Some day students currently enrolled in local schools are going to need a job.

Some day area businesses and industries are going to need people to fill a significant number of job openings.

The question is how does one bring those two together to help students find jobs they enjoy and that can provide a good quality of life and to make sure the local economy continues to thrive? 

An entity known as Technology and Trades on the Prairie believes it is offering one tool to help through a new event called the Career Institute. Held July 18-20 in Morgan, the Career Institute brought students from all over the region to the community to learn about different job opportunities in agriculture, industry, health, communications and technology.

During those three days, the students were offered hands-on learning opportunities in various fields from welding to emergency medical services.

Simulation labs, had students diagnosing patients, helping give birth to babies, planting and checking out the latest technology all in an effort to expose them to unique career opportunities they may not have considered.

During the afternoon of July 19, a simulation lab from Ridgewater College provided the opportunity for students to work with a high-tech “dummy” that Brian Ehlenbach, a paramedic instructor at Ridgewater, said can be used to better simulate what emergency medical responders, emergency medical technicians and paramedics might actually see at the scene of an emergency.

Ehlenbach said in the field of emergency services, one can be involved full time as a paramedic or an EMT, or one can offer services as a responder as a second job.

“People in small communities would love to have you as emergency medical responders,” Ehlenbach said, adding many people who serve in that role have a career in one area and serve as responders in their communities when the need arises.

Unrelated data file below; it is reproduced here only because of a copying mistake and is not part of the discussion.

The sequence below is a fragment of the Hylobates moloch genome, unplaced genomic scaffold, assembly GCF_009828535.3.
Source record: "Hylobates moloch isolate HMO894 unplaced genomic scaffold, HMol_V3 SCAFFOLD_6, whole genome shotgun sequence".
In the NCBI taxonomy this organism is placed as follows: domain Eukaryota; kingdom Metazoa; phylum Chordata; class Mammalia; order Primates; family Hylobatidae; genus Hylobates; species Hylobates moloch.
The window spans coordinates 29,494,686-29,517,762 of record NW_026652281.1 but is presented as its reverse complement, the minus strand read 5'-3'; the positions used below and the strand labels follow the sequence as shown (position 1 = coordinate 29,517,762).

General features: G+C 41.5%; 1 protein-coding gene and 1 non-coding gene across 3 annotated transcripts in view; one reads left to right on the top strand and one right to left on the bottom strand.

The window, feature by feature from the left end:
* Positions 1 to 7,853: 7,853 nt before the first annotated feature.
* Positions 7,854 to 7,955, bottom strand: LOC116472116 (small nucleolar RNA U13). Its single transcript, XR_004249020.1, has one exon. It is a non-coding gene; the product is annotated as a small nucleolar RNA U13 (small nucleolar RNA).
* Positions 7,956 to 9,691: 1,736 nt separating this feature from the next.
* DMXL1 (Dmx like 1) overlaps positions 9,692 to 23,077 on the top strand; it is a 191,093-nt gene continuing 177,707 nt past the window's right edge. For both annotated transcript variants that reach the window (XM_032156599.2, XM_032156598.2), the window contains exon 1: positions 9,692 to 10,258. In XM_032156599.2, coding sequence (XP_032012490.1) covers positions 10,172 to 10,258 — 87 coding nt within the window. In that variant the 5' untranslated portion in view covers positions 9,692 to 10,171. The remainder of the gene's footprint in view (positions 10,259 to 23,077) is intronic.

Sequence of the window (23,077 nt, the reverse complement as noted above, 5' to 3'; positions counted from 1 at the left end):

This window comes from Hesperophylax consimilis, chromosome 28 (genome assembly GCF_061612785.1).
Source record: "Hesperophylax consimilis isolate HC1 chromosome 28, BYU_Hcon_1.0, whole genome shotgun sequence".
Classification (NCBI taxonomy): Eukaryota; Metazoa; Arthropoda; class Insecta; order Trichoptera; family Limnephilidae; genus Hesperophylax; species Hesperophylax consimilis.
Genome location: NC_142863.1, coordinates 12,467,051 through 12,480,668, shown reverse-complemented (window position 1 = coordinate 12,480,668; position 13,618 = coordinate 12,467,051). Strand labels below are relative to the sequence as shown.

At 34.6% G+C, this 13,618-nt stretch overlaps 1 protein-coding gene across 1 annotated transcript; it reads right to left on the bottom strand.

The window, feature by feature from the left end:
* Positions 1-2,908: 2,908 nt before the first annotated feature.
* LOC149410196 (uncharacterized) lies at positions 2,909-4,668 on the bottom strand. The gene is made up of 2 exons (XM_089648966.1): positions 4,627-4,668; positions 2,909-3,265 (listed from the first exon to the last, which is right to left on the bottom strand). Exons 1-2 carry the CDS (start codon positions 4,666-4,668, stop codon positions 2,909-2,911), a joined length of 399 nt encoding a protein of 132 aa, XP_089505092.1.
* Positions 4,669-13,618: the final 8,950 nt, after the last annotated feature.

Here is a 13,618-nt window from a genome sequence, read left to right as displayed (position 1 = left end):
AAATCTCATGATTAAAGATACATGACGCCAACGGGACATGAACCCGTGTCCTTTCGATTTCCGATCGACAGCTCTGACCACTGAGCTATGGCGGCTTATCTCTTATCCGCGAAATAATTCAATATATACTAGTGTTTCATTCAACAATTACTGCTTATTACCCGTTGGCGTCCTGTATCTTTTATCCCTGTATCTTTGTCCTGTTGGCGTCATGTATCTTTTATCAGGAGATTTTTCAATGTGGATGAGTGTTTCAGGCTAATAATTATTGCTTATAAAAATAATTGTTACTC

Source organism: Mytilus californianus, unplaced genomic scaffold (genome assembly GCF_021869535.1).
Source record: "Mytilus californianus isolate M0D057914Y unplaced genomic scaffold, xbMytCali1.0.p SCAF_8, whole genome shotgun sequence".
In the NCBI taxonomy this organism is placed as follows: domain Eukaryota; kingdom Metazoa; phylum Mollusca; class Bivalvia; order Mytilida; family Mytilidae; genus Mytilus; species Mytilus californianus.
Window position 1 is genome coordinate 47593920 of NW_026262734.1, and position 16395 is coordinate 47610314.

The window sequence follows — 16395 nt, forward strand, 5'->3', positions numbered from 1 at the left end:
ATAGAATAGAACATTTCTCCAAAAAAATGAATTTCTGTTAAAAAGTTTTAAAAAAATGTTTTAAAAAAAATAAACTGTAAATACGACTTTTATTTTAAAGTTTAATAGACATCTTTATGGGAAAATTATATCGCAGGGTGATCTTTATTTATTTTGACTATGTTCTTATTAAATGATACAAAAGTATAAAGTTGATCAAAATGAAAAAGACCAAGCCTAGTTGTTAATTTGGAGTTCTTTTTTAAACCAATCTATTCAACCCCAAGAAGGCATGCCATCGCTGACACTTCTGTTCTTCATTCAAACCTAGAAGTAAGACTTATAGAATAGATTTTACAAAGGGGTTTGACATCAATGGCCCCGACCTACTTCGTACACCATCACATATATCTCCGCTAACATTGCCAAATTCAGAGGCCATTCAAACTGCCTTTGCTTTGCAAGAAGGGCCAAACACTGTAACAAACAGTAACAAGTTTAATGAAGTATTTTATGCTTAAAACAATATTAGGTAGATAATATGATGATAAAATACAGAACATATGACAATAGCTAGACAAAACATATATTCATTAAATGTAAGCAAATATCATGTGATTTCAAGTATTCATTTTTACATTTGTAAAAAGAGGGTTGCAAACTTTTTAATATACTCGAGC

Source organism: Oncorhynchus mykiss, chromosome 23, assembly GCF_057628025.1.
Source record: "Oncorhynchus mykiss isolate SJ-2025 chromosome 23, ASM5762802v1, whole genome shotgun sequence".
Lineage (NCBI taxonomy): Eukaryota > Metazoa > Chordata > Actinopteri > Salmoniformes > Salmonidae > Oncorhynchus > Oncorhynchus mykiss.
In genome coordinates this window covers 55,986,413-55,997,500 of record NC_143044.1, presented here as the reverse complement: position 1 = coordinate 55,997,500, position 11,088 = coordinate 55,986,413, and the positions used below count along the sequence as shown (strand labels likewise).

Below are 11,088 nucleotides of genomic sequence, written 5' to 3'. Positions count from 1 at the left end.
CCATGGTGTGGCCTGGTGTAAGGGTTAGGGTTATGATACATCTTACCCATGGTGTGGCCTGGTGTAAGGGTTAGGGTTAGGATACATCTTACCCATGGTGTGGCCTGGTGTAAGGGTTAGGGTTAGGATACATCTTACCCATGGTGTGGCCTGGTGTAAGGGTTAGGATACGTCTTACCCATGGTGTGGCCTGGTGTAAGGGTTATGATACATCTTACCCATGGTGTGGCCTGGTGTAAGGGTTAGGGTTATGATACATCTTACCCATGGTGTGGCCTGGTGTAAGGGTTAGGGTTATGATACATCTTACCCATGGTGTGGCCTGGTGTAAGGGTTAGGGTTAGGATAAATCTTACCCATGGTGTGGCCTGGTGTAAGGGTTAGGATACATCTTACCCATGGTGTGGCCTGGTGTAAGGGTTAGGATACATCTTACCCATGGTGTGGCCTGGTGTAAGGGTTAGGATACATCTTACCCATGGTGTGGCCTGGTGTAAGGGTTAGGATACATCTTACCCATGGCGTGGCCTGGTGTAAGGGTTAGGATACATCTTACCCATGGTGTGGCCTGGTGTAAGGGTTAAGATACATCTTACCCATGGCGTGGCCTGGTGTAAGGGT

He added in larger companies, there are also people who serve in these responder roles to help in times of crisis.

As a paramedic himself, Ehlenbach said he not only enjoys the excitement of being part of an emergency scene and knowing he is helping save lives, but he also appreciates the opportunity he has to teach others to perform in those emergency situations.

While one group of students was “saving lives,” another was inside a Central Lakes College trailer learning about hydroponics and aquaponics and the opportunities in that growing area.

Each student had a chance to plant something in elements other than traditional soil to see how plants can still grow in alternate environments.

A third group was in a conference room at Harvest Land Cooperative learning about mechatronics. Learning about computer systems and the latest trends in manufacturing and mechanics opened the eyes of the students as they discovered how much of what they were learning about is already being used in area industries.

In addition to learning about job options, the participants also were able to learn a little about themselves and their areas of interest and ability. Through what is known as a predictive index, Scott Adams of Harvest Land, guided students to see what options may be available for them.

“You need to ask yourself does the career I want to do make sense based on my predictive index,” said Adams.

According to Loran Kaardal and Pauline Nickel, two of the Technology and Trades on the Prairie board members who helped to develop the Career Institute the program, which was in its first year, the program has the potential to meet the vision of helping young people in the region to find what careers fit them best and how they can do those things right here.

Yes, there are opportunities to improve on the Career Institute as it was piloted this year, and the hope is that it continues to grow as more and more students seek out tools that help them make what is one of the most important decisions of their lives.